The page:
Cyclosorus interruptus

leaf Main Plant Information





Hawaiian Names with Diacritics

  • Neke

Hawaiian Names

  • Neke

Common Names

  • Swamp cyclosorus
  • Willdenow's maiden fern


  • Aspidium gongylodes
  • Aspidium resiniferum
  • Aspidium unitum
  • Christella interruptus
  • Cyclosorus gongylodes
  • Dryopteris gongylodes
  • Dryopteris interrupta
  • Nephrodium resiniferum
  • Polystichum gongylodes
  • Pteris interrupta
  • Thelypteris gongylodes
  • Thelypteris interrupta

leaf Plant Characteristics

Distribution Status


Endangered Species Status

No Status

Plant Form / Growth Habit

  • Non-Woody, Spreading

Mature Size, Height (in feet)

  • Fern/Fern-like, Medium, 1 to 3

Life Span

Long lived (Greater than 5 years)

Landscape Uses

  • Accent
  • Container
  • Erosion Control
  • Ground Cover
  • Water Features

Additional Landscape Use Information

Neke is one of the easiest of all native ferns to grow and is even regarded as passively invasive, especially in confined areas. [5]

This is one of the few native Hawaiian ferns that will grow in full sun as long as it has wet feet--that is, with constantly wet or soggy soil conditions. Neke needs space to sprawl and is therefore suitable for large water features or restoration projects. [Kay Lynch, Lāʻau Hawaiʻi]

The fibrous roots make neke an excellent plant for natural erosion prevention in wet areas such as along a fresh water bank. [David Eickhoff, Native Plants Hawaiʻi]

Plant in areas that for whatever reason stay wet, like the opening of a downspout. [Rick Barboza, Hui Kū Maoli Ola]

Neke can be used a container plant in part to full sun with regular watering. [3]

Source of Fragrance

  • Leaves

Additional Fragrance Information

Some people may have noticed that neke, when brushed, crushed or cut has a pleasant, light scent, reminiscent of new mown hay. [Kay Lynch, Lāʻau Hawaiʻi]

Plant Produces Flowers


leaf Leaf Characteristics

Plant texture

  • Coarse

Additional Plant Texture Information

Neke fronds range from 15 to about 25 inches long and have fine white sharp-tipped hairs.

Leaf Colors

  • Medium Green

leaf Pests and Diseases

Additional Pest & Disease Information

Caterpillars will occasionally chew the leaves of neke, but otherwise this fern is mostly pest free. [David Eickhoff, Native Plants Hawaiʻi]

leaf Growth Requirements


Neke do appreciate light foliar feedings of kelp or fish emulsion montly or every other month in contained water features. But never fertilize plants in their natural habitat such as open ponds or near streams. [David Eickhoff, Native Plants Hawaiʻi]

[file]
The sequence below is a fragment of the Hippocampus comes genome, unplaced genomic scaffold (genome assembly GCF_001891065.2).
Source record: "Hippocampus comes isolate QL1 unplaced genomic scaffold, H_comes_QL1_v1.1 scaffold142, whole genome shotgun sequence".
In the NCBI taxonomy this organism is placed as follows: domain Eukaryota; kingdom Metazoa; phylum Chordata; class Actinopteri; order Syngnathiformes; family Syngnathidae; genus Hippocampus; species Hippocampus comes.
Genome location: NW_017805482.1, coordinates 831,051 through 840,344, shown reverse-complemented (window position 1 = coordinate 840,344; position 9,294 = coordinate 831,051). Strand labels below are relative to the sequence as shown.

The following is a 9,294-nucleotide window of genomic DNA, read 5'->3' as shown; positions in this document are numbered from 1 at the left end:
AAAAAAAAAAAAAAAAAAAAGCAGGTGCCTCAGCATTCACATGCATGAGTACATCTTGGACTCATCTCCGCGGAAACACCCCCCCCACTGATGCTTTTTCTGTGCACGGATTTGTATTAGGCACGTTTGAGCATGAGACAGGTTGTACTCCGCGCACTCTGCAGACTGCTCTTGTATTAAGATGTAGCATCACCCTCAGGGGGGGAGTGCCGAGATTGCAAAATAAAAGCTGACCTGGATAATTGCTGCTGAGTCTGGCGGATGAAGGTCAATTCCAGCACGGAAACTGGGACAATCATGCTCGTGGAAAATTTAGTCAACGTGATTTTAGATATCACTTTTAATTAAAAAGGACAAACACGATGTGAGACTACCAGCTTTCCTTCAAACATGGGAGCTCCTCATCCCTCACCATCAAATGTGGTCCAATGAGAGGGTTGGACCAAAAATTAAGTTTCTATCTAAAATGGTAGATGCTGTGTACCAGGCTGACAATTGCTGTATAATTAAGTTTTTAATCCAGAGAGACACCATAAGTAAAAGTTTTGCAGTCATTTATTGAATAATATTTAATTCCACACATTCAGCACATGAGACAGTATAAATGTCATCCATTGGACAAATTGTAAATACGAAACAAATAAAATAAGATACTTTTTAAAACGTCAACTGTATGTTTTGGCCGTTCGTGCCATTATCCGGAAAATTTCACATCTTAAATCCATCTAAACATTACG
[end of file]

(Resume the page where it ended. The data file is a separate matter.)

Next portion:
Pruning Information

Remove brown fronds and control by cutting back the surface rhizomes.

Water Requirements

  • Wet

Additional Water Information

Plant neke in fresh water situations.

Soil must be well drained


Light Conditions

  • Full sun
  • Partial sun

Additional Lighting Information

Neke appears most vigorous in full sun with good moisture.

Spacing Information

Rhizomes spread quickly in optimal growing conditions and can be spaced one or more feet apart.


  • Waterlogged Soil
  • Wind


  • Organic

leaf Environmental Information

Natural Range

  • Kauaʻi
  • Oʻahu
  • Molokaʻi
  • Lānaʻi
  • Maui
  • Hawaiʻi

Natural Zones (Elevation in feet, Rainfall in inches)

  • 150 to 1000, Greater than 100 (Wet)
  • 1000 to 1999, Greater than 100 (Wet)
  • 2000 to 2999, Greater than 100 (Wet)
  • 3000 to 3999, Greater than 100 (Wet)

Additional Habitat Information

This species has a wide distribution throughout the Indo-Pacific region and found in Sri Lanka, southern India, Burma to Indochina, Malaysia to the Philippines, Australia, New Zealand (North Island hot springs), and Pacific Islands to tropical and subtropical New World.

Neke grows terrestrially in swamps or bogs and in freshwater marshes, fens, bogs, mucky wetlands and abandoned taro patches near sea level.

leaf Special Features and Information

General Information

Neke (Cyclosorus interruptus) belongs to the Marsh Fern family or Thelypteridaceae.


The generic name Cyclosorus refers to the round sori (Greek kyklos, circle + soros, heap) or spores located under the fronds.

The specific name interruptus, not continued or interrupted. The meaning applied to this species is obscure.

Background Information

There has been some question as to whether neke is actually indigenous or has been inadvertently introduced by early Polynesians since it is common in kalo loʻi on some islands. The early Hawaiians did pack mud around kalo (taro) corms for canoe transport and may have included mud with neke spores as well. [1,2] Even so, it is currently recognized as being an indigenous fern.

Waineke, near Kōkeʻe on Kauaʻi, was named for this fern. [Kay Lynch, Lāʻau Hawaiʻi]

Early Hawaiian Use

The stiff fronds were used in lei making. [4]

Additional References

[1] "The First Collection of Hawaiian Plants by David Nelson in 1779" by Harold St. John, pages 316, 318.

[2] "The Impact of the Prehistoric Polynesians on the Hawaiian Ecosystem" by Patrick V. Kirch.

[3] "Container Gardening in Hawaii" by Janice Crowl, page 53.

[4] "Nā Lei Makamae--The Treasured Lei" by Marie A. McDonald & Paul R. Weissich, page 101.

[5] "Hawai‘i Wetland Field Guide" by Terrel A. Erickson and Christopher F. Puttock, page 91.



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